"…No single device will be the hub of activity forever. The hub is you."
These were among the closing words from Microsoft's CEO Satya Nadella as he concluded Microsoft's highly anticipated, and in my estimation, successful #Windows10Devices event on October 6th, 2015.
Nadella's closing remarks summarized a dynamic event that seemed to resonate with the audience. Beginning with the Xbox and ending with the world's most powerful laptop, the new Surface Book, the event communicated one major theme. Though the day was a means to showcase devices it was the Universal Windows Platform took center stage. High-end first party hardware were simply the stage lights used to illuminate Microsoft's mobility play: their universal device agnostic platform.
The entire range of this family of devices runs on Microsoft's Universal Windows Platform (UWP). And of course, this platform has the users experience at its core.
I shared in, "Microsoft is positioned beyond the mobile curve," that the future of computing is "device-less" and the primary computing device is the cloud. Nadella's summation of the day's events seemed to validate those words. "…The hub is you."
Terry Myerson opened the event with the staggering stat that in just ten weeks time 110 million devices are now running Windows 10. In less than three months there are more devices running Windows 10 than there are running Apple's OS X.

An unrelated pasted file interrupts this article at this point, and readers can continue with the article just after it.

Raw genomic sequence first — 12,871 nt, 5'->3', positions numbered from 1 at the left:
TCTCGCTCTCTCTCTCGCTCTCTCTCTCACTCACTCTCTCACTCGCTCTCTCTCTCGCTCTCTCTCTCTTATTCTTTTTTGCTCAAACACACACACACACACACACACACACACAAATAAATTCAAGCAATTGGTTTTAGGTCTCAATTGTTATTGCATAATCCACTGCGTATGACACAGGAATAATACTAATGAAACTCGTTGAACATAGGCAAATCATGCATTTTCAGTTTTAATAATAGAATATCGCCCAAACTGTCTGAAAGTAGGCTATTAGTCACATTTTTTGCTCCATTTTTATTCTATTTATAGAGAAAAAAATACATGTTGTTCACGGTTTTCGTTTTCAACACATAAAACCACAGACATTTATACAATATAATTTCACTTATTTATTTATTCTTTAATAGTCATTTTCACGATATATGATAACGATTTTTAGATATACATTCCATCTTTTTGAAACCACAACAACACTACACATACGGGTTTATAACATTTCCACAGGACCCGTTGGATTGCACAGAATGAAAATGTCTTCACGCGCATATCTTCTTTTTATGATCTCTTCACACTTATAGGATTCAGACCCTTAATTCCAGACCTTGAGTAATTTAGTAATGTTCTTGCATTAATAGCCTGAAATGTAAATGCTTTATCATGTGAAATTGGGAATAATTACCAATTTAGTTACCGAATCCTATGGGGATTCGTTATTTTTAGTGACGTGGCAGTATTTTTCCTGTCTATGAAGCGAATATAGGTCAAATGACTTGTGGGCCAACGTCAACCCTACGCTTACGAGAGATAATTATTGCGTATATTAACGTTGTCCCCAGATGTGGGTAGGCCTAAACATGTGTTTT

Microsoft's goal is to reach 1 billion devices running Windows 10 within 2-3 years. This initial pace toward that goal is reassuring. Particularly considering that Windows is a universal platform hosting a family of devices. As such, just as a human family with all the variations among its members shares common genes, the Microsoft family of devices share a common core.
This common core allows developers to target the entire UWP (Universal Windows Platform) with their apps. There are currently a limited number of universal apps available, but the demonstration of core apps like Office reveals the key claim of the platform. Namely the seamless transition of a user's experiences across devices or device states (in the case of Continuum).
Windows 10 adoption has had derivative effects on Microsoft's ecosystem as well. According to Terry Myerson, in the three months since its release there have been 1.25 billion visits to the app store. That translates to a four-time increase in revenue for developers.